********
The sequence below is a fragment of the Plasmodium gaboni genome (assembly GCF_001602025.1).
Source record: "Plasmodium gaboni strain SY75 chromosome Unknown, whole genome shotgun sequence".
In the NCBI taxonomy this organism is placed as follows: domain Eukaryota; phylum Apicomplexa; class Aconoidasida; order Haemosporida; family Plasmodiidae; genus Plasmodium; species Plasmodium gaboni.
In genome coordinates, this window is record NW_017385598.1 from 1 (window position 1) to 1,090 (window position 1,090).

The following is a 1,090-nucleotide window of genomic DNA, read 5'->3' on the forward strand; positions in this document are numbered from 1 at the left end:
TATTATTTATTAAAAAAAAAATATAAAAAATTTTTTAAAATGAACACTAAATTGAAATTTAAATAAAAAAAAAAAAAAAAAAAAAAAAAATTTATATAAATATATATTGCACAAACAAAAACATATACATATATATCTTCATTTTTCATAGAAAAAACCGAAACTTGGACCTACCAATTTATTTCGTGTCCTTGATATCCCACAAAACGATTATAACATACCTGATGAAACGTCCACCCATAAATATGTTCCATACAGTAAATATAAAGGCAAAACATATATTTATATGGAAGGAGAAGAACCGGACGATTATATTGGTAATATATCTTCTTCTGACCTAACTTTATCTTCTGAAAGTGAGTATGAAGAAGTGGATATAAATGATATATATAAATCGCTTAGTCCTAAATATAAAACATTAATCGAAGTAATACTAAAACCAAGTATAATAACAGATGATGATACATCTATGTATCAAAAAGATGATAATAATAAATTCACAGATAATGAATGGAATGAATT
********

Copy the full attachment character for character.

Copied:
The sequence below is a fragment of the Plasmodium gaboni genome (assembly GCF_001602025.1).
Source record: "Plasmodium gaboni strain SY75 chromosome Unknown, whole genome shotgun sequence".
In the NCBI taxonomy this organism is placed as follows: domain Eukaryota; phylum Apicomplexa; class Aconoidasida; order Haemosporida; family Plasmodiidae; genus Plasmodium; species Plasmodium gaboni.
In genome coordinates, this window is record NW_017385598.1 from 1 (window position 1) to 1,090 (window position 1,090).

The following is a 1,090-nucleotide window of genomic DNA, read 5'->3' on the forward strand; positions in this document are numbered from 1 at the left end:
TATTATTTATTAAAAAAAAAATATAAAAAATTTTTTAAAATGAACACTAAATTGAAATTTAAATAAAAAAAAAAAAAAAAAAAAAAAAAATTTATATAAATATATATTGCACAAACAAAAACATATACATATATATCTTCATTTTTCATAGAAAAAACCGAAACTTGGACCTACCAATTTATTTCGTGTCCTTGATATCCCACAAAACGATTATAACATACCTGATGAAACGTCCACCCATAAATATGTTCCATACAGTAAATATAAAGGCAAAACATATATTTATATGGAAGGAGAAGAACCGGACGATTATATTGGTAATATATCTTCTTCTGACCTAACTTTATCTTCTGAAAGTGAGTATGAAGAAGTGGATATAAATGATATATATAAATCGCTTAGTCCTAAATATAAAACATTAATCGAAGTAATACTAAAACCAAGTATAATAACAGATGATGATACATCTATGTATCAAAAAGATGATAATAATAAATTCACAGATAATGAATGGAATGAATT